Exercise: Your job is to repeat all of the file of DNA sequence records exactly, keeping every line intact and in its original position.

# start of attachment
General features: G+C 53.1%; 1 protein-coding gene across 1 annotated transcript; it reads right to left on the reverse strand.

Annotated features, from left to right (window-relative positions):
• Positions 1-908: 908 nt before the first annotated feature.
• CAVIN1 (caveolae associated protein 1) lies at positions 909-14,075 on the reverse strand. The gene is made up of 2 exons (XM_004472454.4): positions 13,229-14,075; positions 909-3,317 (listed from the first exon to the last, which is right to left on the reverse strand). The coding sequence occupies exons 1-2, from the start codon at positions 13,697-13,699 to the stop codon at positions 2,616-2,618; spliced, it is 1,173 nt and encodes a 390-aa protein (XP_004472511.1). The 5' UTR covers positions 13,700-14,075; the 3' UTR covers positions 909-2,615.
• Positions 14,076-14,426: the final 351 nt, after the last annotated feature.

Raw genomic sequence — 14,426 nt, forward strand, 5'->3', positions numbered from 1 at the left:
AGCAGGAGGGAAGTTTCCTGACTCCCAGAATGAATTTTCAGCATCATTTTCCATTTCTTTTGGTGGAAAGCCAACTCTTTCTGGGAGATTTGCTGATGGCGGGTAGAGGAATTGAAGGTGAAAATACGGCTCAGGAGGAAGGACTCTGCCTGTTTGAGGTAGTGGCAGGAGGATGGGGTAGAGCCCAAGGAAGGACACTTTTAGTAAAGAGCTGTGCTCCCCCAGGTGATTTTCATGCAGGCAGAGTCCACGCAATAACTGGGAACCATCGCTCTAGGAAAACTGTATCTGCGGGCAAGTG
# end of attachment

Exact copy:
General features: G+C 53.1%; 1 protein-coding gene across 1 annotated transcript; it reads right to left on the reverse strand.

Annotated features, from left to right (window-relative positions):
• Positions 1-908: 908 nt before the first annotated feature.
• CAVIN1 (caveolae associated protein 1) lies at positions 909-14,075 on the reverse strand. The gene is made up of 2 exons (XM_004472454.4): positions 13,229-14,075; positions 909-3,317 (listed from the first exon to the last, which is right to left on the reverse strand). The coding sequence occupies exons 1-2, from the start codon at positions 13,697-13,699 to the stop codon at positions 2,616-2,618; spliced, it is 1,173 nt and encodes a 390-aa protein (XP_004472511.1). The 5' UTR covers positions 13,700-14,075; the 3' UTR covers positions 909-2,615.
• Positions 14,076-14,426: the final 351 nt, after the last annotated feature.

Raw genomic sequence — 14,426 nt, forward strand, 5'->3', positions numbered from 1 at the left:
AGCAGGAGGGAAGTTTCCTGACTCCCAGAATGAATTTTCAGCATCATTTTCCATTTCTTTTGGTGGAAAGCCAACTCTTTCTGGGAGATTTGCTGATGGCGGGTAGAGGAATTGAAGGTGAAAATACGGCTCAGGAGGAAGGACTCTGCCTGTTTGAGGTAGTGGCAGGAGGATGGGGTAGAGCCCAAGGAAGGACACTTTTAGTAAAGAGCTGTGCTCCCCCAGGTGATTTTCATGCAGGCAGAGTCCACGCAATAACTGGGAACCATCGCTCTAGGAAAACTGTATCTGCGGGCAAGTG